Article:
31 December, 2005

Happy Same'Ole.

...but if this ever changing world in which we live in /makes you give in and cry....

It's New Year's Eve, and somewhere, someone is about to do something incredibly stupid.

Therefore, I'm off to donate blood. Some asshole's gonna need it.

Actually, I'm mean enough to hope that my blood goes not to the asshole, but to the poor meekling the asshole hit with his veering vehicle, and that the asshole bleeds to death at the scene.

I'm realistic enough to know that this is probably not what will happen.

As for me, the blood I shed tonight will all be Zesty Mint Flavoured, and difficult to wash off. And my outfit? The stockings alone are to die for.

So to speak.

(Live And Let Die; Paul McCartney)

(Aside: I had always hoped that the lyric was 'this ever changing world in which we're living', instead of the actual grammatic awkwardness that appears above, but this seems to not be the case. The year's not even begun, yet filled with disappointment already.)

26 December, 2005

Looks A Lot Like...

...it's a mystery, wrapped in an enigma, wrapped in bacon...mmmmmmm....

People are throwing money away left and right. Everywhere, neon lights flash green, red, blue and gold. There's a blow up doll on every lawn. Vegas? No, just Christmas.

Cheers, everyone.

20 December, 2005

Name That

...I look at you all see the love there that’s sleeping...

Three vertical clouds slash across the moon, as though some great thing had tried to claw it from the face of the sky.

Tomorrow, I will be at the Baltimore County Public Library, Pikesville, reading poetry at 1 PM. Join me if you like. You'll know me; I'll be the one without the beret.

Resigned, I listen to Christmas music on the radio, thinking that I'm not sure I can tell the difference between Harry Connick's voice and Harry Belafonte's, simultaneously wondering whether this is the sort of thing I should even waste any brain energy on.

I hear the first seven notes of a Beatles song, played on piano. I know the song, and it makes me smile. George Harrison sings While My Guitar Gently Weeps. It makes me think of Billy Joel's Piano Man, which is remarkable for its opening riff on harmonica.

I'm fairly certain Hey, Mr. Tambourine Man doesn't open with a tambourine, either.

(While My Guitar Gently Weeps; George Harrison)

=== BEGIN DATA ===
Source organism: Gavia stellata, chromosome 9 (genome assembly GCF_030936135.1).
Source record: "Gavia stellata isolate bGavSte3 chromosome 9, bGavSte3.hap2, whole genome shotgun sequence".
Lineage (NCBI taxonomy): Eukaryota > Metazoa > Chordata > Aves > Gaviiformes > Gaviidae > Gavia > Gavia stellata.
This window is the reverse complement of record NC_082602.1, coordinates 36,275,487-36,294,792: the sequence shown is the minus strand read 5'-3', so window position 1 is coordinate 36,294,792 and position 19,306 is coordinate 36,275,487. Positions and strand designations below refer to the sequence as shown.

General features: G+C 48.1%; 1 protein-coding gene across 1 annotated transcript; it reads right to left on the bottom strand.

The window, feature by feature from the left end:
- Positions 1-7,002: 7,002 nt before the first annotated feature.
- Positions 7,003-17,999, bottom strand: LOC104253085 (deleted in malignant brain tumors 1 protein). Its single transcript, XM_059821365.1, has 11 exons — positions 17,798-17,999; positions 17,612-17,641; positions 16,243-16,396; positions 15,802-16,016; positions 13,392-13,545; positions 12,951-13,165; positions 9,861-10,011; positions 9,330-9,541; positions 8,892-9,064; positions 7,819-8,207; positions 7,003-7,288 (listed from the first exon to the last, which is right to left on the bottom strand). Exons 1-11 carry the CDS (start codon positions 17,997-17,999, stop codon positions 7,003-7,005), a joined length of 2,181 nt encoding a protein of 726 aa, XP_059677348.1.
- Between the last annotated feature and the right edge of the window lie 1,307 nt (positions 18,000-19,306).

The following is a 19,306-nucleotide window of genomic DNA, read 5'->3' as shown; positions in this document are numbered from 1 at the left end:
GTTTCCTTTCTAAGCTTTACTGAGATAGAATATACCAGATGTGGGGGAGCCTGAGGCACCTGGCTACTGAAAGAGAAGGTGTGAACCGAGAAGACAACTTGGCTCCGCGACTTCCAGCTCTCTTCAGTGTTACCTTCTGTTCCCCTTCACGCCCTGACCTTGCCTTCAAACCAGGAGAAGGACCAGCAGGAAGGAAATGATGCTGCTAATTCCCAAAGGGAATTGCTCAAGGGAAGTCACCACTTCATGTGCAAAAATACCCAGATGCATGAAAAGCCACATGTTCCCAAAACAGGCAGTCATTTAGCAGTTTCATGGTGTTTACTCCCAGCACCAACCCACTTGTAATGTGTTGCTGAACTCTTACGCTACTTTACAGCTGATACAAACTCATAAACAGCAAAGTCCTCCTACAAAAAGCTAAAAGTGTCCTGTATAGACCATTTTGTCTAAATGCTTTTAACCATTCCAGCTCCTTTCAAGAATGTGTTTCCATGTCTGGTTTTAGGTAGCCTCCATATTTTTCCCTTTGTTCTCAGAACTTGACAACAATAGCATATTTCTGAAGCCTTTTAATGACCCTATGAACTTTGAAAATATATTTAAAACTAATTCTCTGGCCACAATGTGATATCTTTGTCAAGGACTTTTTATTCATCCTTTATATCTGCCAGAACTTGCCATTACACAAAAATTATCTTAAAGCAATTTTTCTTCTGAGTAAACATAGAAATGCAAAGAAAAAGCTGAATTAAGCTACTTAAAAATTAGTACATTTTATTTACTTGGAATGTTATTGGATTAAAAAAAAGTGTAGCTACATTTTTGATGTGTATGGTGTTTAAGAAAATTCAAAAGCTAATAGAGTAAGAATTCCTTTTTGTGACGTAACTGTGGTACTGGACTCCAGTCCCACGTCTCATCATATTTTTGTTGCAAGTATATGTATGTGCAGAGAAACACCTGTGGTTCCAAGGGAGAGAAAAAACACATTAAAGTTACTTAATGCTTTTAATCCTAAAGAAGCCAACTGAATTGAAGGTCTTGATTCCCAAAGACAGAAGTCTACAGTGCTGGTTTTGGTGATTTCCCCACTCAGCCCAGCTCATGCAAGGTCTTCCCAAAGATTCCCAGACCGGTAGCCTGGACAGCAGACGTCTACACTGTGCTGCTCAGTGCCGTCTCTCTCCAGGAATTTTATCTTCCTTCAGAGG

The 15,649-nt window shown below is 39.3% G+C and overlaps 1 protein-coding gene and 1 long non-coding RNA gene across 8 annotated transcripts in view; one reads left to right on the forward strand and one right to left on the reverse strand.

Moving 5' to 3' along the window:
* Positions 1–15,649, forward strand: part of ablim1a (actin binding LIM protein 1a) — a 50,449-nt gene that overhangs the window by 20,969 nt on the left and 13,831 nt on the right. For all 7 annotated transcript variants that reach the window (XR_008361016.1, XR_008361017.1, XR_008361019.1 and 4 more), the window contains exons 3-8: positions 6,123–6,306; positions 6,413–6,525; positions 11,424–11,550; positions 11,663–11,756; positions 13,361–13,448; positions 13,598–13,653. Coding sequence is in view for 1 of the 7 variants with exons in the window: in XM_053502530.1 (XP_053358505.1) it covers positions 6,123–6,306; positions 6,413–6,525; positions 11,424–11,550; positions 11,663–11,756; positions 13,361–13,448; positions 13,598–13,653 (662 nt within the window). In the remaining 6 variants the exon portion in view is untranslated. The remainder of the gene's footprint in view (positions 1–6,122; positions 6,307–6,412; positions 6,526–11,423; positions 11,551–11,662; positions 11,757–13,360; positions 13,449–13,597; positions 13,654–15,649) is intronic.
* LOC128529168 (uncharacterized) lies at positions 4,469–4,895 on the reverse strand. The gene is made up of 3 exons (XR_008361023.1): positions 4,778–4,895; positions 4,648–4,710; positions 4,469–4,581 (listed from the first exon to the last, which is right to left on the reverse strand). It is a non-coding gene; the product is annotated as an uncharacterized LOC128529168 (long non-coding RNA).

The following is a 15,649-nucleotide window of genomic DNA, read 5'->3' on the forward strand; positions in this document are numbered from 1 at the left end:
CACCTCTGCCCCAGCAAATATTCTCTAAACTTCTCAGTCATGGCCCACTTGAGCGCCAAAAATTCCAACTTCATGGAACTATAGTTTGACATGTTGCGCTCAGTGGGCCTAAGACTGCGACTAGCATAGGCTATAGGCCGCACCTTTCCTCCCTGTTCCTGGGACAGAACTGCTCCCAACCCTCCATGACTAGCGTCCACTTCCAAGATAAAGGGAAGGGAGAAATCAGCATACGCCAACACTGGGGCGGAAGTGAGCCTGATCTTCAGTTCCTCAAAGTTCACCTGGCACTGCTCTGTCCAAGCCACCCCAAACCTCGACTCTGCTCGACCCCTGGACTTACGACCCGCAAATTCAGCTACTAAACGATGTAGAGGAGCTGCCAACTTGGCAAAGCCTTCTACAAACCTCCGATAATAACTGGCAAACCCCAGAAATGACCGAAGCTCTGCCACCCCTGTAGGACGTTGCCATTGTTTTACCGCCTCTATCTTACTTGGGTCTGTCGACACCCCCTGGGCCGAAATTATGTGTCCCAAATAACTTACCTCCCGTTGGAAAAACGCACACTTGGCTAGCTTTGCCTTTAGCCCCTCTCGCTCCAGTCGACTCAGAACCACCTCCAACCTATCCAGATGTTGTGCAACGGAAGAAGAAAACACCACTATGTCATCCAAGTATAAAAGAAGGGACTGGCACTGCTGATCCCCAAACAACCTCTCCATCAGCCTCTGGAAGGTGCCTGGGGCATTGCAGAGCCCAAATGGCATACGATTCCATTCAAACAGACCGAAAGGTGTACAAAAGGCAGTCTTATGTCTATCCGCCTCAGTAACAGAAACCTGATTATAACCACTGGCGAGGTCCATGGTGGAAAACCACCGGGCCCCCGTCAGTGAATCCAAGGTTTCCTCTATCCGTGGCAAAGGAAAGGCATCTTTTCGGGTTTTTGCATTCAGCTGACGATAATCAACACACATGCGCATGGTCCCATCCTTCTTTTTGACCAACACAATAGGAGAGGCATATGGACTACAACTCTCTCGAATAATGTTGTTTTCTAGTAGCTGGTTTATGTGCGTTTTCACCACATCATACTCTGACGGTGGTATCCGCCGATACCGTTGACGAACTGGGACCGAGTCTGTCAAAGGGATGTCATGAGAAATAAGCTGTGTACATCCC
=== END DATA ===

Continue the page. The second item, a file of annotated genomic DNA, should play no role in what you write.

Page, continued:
13 December, 2005

Bio Feedback

...Sont les mots qui vont tres bien ensemble....

Update on The Book, which is written by a man with three first names, no last name. Perhaps his family couldn't afford one. Now I am not so much desperate to not finish as I am reluctant to continue. The library is going to love me, I'll owe them so much in overdue fines.

I've been asked to participate in a poetry reading, which may or may not mean that I need a bio. So once again, I find myself talking about me in the third person. Tell me what you think.

In addition to placing third in CityPaper's annual poetry contest in 2005 and receiving an MSAC award for her quartet of playlets View Thru Quarter Pane in 2003, Cybele Pomeroy, writing as Cybele Churches, won a prize for her poetry and performance art in French, not her native language. A Junior High School project was a filmed mock commercial, in which Ms. Pomeroy (nee Churches) invited the viewer to attend a (fake) school of poetry, L'Ecole des Poets, after reading a poem of her own composition. Her efforts were rewarded with a prize of a vinyl LP of songs in French, which she may still have. She's not sure. She doesn't remember. In fact, she doesn't remember much from her junior high years, as they occurred in the same temporal space as vinyl LP records. She does, however, remember the poem.

Je t'aime beaucoups
Quand tu marche la rue
Tu est ma vie
Femme de nuit
Les otres sont betes
Pour te laizer, Collette.
Tu n'est pas mechant
Mais je n'ais pas d'argent.

-Cybele Churches, circa 1980something.

Cybele resides in Baltimore city where she finds plenty of inspiration. Her poem City Plows, Broken Or Not, appears in the next edition of Scribble literary magazine.